Around 16% of the Global population has some kind of disability, i.e. 1.3 billion people. Out of this 75% are women. 60% of the women with disabilities, more likely to face domestic violence and sexual abuse and have almost 0 access to support, intervention and healthcare. Even if they reach to the support the mentality of the care givers is not really trained to accept the facts. Their outlook of the women with disability doesn't allow them to have a proper approach towards the victims. Moving to the education and career only 1% of the women with disability have access to education of their choice. 85% of the women with disabilities are less likely to be hired than the men with disabilities, and those who are hired earn 50% less than the men with the disabilities.
In this scenario we have to now discuss about how to empower women with disabilities. Sounds really impossible right? With these big numbers in billions and the talks about the world population?? True. It is difficult to talk about empowering the women with disabilities worldwide.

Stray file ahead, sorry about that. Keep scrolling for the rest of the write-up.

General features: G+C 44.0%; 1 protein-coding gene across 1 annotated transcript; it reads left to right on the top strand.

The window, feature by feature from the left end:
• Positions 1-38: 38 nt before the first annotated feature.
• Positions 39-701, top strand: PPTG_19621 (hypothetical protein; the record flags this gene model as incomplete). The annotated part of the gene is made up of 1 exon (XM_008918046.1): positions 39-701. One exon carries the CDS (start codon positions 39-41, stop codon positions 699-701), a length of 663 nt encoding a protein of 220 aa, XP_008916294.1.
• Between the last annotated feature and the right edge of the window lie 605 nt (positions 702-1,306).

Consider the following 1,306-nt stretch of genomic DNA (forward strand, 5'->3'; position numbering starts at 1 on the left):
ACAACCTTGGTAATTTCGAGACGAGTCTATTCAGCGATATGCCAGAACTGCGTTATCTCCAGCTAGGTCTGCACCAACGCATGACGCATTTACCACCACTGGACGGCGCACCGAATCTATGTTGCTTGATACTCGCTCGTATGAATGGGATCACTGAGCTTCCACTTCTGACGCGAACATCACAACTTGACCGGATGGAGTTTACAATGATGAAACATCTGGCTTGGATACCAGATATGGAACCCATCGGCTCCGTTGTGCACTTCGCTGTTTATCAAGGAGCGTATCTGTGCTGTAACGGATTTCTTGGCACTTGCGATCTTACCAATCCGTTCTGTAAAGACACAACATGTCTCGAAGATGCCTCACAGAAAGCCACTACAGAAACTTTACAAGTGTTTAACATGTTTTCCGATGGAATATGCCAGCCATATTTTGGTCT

We see that there is no face for the disability. It just looks different from others. Secondly we see that there were no changes needed in the appearance of the person, what needed change was the environment and the approach of others. Thirdly and most importantly we see that there was absolutely no problem in the individual, or her desires, or her dream. So where was the problem? The problem was our thought process, the problem was that, we never considered her as a part of the society and hence we made no arrangements for her.